If you ask Microsoft Health Group's Chief Architect and General Manager Sean Nolan what the shuttering of Google Health means for HealthVault, he'll tell you the "real and simple" answer to that question is "nothing." Apart from an expected influx of new HealthVault users -- those forced to abandon Google Health -- Nolan said one change will be getting "used to being out there more or less on our own." If you are having trouble detecting Microsoft's tone, I'll help you out: Triumphant.
Chilmark Research analyst John Moore isn't so sure that the imminent absence of its biggest competitor will have zero effect on the day-to-day operations of HealthVault. The end of Google Health could very well bring a PHR quiet period that lasts for the next two years, Moore said.
"In the near term, without any serious competition for HealthVault, Microsoft can sit back a little bit and move some resources over to Amalga to get that tightened up," Moore told MobiHealthNews in an interview. Moore describes Amalga as a toolset of healthcare IT services. Now that the pressure is off Microsoft on the HealthVault front, Moore believes the company will (and should) concentrate on making Amalga into a true product.
"It’s not necessarily speculation, it’s just logical," Moore said. "[HealthVault] has been pulled out of R&D and pulled into the Health Solutions Group Microsoft's Business Solutions (MBS) group. That means it needs to show more responsibility in terms of [profit and loss]," he said. "They are going to have to start selling stuff."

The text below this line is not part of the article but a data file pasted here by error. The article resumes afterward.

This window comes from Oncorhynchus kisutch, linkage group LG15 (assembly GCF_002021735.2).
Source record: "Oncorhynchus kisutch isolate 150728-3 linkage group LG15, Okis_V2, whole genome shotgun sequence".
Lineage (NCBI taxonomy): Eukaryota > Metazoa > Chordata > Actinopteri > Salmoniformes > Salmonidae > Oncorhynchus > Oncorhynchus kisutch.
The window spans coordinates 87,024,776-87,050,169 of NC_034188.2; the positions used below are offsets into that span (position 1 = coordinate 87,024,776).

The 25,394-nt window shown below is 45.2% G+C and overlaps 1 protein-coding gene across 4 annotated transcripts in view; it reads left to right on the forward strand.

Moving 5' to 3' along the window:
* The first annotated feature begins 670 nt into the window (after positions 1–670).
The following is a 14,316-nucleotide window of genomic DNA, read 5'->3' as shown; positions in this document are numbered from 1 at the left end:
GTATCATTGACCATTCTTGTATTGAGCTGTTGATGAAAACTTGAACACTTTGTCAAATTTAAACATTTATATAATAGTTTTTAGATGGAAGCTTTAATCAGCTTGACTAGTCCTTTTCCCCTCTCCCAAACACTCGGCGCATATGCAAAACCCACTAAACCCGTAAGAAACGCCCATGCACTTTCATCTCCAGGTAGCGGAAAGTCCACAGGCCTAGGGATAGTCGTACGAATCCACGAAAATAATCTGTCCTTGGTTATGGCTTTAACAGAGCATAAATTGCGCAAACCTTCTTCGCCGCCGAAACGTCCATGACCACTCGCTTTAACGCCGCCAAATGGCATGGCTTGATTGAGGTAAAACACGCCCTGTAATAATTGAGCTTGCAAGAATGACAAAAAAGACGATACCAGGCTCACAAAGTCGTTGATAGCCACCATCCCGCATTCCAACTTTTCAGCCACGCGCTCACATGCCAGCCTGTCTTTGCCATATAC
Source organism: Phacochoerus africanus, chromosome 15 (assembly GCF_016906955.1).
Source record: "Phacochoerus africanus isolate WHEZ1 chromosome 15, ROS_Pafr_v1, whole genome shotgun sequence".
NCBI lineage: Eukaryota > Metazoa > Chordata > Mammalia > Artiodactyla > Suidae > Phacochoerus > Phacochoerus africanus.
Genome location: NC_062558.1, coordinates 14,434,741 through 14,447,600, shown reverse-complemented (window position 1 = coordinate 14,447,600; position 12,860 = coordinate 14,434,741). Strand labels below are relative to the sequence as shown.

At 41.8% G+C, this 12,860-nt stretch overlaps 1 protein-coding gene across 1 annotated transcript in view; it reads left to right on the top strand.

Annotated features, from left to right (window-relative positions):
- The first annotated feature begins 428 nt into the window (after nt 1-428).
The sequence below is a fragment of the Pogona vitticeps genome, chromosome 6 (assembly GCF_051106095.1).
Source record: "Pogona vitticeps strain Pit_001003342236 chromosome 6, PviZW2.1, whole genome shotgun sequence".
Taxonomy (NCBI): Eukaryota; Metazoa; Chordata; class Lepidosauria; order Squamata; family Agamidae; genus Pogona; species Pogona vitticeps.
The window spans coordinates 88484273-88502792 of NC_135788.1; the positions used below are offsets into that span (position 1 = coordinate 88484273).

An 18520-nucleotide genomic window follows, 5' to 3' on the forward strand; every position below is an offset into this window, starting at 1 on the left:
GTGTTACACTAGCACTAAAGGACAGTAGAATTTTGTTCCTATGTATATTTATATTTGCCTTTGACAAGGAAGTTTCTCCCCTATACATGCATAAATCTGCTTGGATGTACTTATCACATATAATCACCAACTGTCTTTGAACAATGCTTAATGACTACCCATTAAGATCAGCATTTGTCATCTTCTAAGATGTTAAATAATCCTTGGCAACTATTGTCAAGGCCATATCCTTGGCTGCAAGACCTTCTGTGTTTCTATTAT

And while Moore believes the company should focus on improving some of its other health IT products, that doesn't mean lights out for HealthVault.
Microsoft won't pull the plug on HealthVault -- even though Moore believes Google Health had a higher adoption rate -- because, among other reasons, shuttering HealthVault would prove too damaging to Microsoft's partner relationships. (Microsoft inked deals with Telus in Canada and Siemens in Europe to license HealthVault.)
Backing off from HealthVault at this point would prove to be more problematic than keeping it going with minimal support.
Moore contends that while HealthVault isn't perfect, Microsoft has managed to enhance the offering with most of the basic functionalities. Recent enhancements include mobile support, imaging management, and new options for authentication and log-in. HealthVault's user interface is also greatly improved over earlier iterations -- still not as easy to use as Google Health, Moore said -- but it's passable.
"Microsoft has done enough on HealthVault -- it is developed to a level that it doesn’t take a lot of resources to keep it running," Moore said.
Ultimately, Microsoft leverages HealthVault to sell its other health IT products and services. Google wasn't ever going to invest at the level the medical establishment was requiring of them. Microsoft is willing to make that investment, Moore said. That's partly because Google never leveraged Google Health the way Microsoft uses HealthVault. As Nolan wrote: "HealthVault is a critical component in [Microsoft's] broader strategy."
Moore thinks the only reason Microsoft would pay attention to HealthVault in the coming months is if another true competitive offering is launched. He doesn't believe that calls for the government or a foundation to step in and offer a personal health platform are likely to come to fruition.
"If, for example, a company like Cerner jumps in with a personal health platform play, then Microsoft may have to up its ante," Moore said.